The Bank of Ghana (BoG) is urging stricter enforcement of the code of ethics regulating the banking industry.
This advice according to the regulator is to limit corruption and fraud related cases in the banking sector.
Banks and other financial institutions in the country lost GHS 56 million to fraud in the year 2022 alone; a development the Central Bank describes as problematic.
“Although, the 2022 Banks, SDIs, and PSPs Fraud report showed a decline in staff involvement in fraud cases to 188 in 2022 from 278 in 2021, the persistence of these unethical acts among employees of Banks and SDIs remains a concern. As reported, most of the incidents involving bank staff and had to do with cash theft (cash suppression) from customers’ accounts and fraudulent withdrawals on accounts of customers.”
This came to light at the 27th National Banking and Ethics Conference in Accra as part of the 60th anniversary of the Chartered Institute of Bankers Ghana.
There, Dr. Bernard Otabil, the Director of Ethics and Internal Investigations of the BoG who spoke on behalf of the Governor, Dr. Ernest Addison stressed the need for bankers to uphold the highest form of ethical standards to ensure that confidence in the banking sector is not eroded.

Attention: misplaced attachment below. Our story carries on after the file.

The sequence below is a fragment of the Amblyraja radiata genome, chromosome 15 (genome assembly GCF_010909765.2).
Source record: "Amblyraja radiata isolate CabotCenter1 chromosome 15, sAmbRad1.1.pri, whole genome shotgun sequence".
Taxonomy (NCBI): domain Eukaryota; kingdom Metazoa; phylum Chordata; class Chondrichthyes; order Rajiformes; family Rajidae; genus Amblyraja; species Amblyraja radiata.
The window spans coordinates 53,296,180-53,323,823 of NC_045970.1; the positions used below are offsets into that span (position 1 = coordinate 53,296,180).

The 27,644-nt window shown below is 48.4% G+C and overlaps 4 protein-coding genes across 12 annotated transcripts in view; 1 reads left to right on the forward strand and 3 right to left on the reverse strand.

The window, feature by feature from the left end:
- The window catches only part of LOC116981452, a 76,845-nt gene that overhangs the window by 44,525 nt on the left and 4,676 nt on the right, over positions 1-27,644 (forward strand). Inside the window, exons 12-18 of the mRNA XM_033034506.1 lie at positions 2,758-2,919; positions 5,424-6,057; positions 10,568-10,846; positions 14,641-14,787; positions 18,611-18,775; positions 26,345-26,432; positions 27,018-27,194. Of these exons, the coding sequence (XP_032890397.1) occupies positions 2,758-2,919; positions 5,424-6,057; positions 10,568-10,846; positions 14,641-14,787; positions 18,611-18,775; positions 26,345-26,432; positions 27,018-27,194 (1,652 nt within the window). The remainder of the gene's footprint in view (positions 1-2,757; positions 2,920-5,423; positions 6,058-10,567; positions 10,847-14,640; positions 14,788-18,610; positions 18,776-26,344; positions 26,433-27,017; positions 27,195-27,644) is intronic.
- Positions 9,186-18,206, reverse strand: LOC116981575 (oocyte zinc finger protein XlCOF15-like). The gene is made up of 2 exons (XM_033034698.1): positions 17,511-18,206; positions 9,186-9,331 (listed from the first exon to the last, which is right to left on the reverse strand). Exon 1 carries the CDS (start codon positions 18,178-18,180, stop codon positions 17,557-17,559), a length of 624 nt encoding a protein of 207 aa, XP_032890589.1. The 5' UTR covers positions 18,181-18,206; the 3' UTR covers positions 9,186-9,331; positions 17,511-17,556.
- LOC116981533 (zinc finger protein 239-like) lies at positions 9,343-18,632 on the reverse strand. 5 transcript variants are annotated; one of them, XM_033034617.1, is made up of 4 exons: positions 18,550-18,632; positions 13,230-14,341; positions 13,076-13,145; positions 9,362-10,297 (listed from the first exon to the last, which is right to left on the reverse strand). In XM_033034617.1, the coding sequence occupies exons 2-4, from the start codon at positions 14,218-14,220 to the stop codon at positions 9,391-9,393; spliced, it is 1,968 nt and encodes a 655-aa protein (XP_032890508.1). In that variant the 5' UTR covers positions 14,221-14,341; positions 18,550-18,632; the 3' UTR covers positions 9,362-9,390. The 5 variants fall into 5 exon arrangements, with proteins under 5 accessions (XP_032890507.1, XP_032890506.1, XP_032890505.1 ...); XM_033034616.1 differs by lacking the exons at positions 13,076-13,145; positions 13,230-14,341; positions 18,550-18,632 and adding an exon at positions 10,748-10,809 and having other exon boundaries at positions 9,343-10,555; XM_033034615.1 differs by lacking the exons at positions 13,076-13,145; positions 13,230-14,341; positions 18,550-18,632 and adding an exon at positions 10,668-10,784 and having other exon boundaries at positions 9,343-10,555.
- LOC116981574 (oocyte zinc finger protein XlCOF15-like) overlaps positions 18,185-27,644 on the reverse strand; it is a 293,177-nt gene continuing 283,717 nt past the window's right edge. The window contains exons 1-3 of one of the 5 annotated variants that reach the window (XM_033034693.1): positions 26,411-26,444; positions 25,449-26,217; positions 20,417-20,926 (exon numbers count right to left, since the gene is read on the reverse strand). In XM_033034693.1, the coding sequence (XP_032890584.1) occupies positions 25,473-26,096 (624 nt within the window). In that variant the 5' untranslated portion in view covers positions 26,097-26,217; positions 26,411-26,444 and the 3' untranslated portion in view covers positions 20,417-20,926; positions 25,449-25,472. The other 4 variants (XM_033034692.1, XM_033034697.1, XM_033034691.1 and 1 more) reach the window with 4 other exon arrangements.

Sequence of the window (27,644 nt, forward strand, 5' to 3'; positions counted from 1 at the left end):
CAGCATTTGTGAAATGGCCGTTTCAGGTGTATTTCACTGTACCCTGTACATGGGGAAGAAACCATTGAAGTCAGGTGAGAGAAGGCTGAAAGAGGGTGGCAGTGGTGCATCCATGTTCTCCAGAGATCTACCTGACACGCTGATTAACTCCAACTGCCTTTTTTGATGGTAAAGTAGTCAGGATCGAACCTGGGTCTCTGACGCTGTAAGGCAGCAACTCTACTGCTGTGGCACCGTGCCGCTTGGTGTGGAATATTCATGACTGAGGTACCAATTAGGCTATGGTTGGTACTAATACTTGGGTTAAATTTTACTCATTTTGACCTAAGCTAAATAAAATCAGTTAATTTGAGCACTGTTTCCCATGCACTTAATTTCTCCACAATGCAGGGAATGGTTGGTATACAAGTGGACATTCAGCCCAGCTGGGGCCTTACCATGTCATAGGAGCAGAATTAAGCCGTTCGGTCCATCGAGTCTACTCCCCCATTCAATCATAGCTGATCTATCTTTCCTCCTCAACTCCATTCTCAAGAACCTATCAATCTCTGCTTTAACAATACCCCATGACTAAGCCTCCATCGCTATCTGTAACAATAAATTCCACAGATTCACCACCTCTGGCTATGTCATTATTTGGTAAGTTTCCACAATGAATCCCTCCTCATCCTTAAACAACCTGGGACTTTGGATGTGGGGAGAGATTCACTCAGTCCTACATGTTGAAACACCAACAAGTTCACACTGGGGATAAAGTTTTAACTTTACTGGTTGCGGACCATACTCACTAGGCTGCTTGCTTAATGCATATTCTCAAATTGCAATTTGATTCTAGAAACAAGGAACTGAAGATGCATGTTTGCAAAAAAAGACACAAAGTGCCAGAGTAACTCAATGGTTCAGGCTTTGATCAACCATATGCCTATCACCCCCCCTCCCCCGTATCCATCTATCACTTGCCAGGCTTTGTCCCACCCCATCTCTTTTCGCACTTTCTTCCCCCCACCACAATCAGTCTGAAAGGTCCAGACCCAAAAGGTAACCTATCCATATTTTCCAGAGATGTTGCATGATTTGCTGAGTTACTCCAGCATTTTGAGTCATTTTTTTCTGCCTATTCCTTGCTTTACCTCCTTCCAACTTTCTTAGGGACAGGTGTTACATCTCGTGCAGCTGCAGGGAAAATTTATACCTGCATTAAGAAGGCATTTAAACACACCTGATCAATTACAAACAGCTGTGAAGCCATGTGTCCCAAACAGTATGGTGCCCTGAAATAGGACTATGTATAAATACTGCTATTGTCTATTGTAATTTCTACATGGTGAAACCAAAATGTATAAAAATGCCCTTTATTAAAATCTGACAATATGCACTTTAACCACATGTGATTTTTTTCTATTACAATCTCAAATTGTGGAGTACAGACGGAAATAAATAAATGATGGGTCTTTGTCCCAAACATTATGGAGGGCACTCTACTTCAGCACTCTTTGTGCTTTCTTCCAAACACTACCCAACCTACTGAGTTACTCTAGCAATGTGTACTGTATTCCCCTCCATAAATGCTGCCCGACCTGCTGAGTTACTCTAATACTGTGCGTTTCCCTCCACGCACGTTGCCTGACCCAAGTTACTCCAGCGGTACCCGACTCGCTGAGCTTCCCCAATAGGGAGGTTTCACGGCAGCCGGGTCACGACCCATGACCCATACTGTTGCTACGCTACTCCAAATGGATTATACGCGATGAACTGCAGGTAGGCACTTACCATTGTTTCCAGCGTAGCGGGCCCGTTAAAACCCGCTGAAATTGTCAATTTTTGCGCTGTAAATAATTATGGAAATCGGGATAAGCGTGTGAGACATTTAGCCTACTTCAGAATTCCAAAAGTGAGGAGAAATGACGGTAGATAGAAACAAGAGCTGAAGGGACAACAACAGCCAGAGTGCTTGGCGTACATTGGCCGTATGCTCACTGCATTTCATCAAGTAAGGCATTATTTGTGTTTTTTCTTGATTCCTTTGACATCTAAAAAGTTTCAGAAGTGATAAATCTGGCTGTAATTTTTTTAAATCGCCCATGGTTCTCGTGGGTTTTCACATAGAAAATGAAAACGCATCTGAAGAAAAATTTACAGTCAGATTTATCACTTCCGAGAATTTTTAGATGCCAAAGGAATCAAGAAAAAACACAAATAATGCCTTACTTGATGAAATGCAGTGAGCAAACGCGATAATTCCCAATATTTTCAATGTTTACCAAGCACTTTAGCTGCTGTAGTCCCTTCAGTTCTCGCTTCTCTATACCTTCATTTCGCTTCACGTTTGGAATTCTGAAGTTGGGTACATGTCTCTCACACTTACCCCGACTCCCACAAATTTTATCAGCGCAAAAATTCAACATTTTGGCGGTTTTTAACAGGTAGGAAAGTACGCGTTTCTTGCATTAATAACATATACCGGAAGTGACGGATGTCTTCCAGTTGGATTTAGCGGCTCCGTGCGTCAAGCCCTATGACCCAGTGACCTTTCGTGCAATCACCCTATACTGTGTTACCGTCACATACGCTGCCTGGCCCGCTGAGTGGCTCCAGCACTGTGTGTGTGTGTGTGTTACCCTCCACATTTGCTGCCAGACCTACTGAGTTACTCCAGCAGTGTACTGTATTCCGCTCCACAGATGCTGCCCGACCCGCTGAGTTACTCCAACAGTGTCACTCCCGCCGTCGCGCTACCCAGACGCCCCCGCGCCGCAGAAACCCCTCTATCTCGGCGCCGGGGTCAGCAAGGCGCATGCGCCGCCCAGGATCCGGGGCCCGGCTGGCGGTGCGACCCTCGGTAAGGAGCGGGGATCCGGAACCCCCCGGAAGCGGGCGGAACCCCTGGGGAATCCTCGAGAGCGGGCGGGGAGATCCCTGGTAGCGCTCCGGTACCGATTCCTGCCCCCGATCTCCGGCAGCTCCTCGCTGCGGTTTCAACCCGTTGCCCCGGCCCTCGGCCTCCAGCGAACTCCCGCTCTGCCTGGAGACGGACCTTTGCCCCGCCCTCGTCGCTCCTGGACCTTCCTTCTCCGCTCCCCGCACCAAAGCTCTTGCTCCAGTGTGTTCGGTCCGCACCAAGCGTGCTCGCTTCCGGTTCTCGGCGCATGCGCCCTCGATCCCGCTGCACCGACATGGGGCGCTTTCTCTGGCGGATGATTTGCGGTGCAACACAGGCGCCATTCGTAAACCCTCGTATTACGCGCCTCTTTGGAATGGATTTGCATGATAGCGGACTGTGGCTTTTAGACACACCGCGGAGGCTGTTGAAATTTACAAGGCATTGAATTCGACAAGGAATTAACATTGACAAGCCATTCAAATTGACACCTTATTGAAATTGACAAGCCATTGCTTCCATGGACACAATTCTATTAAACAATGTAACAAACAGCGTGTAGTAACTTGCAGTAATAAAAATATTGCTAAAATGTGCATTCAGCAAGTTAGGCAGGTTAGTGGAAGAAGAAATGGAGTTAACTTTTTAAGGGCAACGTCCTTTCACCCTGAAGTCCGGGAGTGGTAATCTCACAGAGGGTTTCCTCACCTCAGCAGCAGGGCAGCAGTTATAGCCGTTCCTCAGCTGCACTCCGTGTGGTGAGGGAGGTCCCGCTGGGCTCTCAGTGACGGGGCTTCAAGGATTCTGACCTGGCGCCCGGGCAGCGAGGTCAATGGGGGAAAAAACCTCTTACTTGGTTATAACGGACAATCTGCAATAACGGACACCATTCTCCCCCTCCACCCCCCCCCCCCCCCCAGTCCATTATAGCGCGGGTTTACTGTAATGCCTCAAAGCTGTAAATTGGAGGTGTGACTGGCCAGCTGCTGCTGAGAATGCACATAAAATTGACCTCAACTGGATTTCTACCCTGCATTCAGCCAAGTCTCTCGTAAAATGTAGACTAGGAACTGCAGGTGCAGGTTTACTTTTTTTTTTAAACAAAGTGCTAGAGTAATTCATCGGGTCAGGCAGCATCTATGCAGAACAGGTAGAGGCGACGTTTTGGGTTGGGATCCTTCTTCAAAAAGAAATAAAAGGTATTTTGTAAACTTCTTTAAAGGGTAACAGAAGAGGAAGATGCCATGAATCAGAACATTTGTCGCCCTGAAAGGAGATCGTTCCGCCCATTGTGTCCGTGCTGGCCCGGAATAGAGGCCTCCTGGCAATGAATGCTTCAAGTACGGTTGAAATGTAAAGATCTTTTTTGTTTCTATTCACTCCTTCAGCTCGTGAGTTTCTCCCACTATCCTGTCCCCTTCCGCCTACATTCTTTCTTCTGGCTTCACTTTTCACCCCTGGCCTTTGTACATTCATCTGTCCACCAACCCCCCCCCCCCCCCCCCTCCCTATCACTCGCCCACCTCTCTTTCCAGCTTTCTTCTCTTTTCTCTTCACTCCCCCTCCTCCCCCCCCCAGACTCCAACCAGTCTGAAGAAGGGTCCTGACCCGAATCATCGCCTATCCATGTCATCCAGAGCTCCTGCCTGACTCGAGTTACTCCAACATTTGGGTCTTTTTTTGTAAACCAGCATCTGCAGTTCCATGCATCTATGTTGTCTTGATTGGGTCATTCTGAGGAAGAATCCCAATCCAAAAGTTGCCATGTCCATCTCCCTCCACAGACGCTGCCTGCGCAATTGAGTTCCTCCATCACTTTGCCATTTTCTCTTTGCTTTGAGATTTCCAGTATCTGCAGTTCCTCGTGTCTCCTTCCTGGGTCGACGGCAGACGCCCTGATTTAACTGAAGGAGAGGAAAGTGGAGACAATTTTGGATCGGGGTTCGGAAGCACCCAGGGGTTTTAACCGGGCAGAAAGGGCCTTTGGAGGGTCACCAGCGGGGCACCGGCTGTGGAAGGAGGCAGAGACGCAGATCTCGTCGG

“Ethical business practice should be pursued relentlessly and aggressively by all industry players. In doing this, we must adopt a collaborative approach, involving every individual in the institution, so that “doing the right thing” becomes embedded in the work culture. Each bank must aim to create a values-driven culture, agreed on by both the leader and leadership team, which should serve as a constant reference within the bank’s systems and processes.”
“When the culture within the banking sector is values-based and values-driven, stakeholders, including depositors, would likely align their values to that of the bank. By that, a strong ethical organizational culture supported by ethical decision-making and conduct would emerge and enhance professionalism within the industry.”
The 60th anniversary of the Chartered Institute of Bankers Ghana is held under the theme “Redefining professionalism in the banking sector through ethics”.
“It is my fervent hope that the collective efforts, from the regulator, banking institutions and their associations, training institutions like CIB, and the individual bankers themselves, will help stem the tide of unethical behaviours and reduce the occurrence of ethical violations to the barest minimum, or eliminate them completely, to raise the levels of trust and confidence of the public in our industry”, Dr. Otabil concluded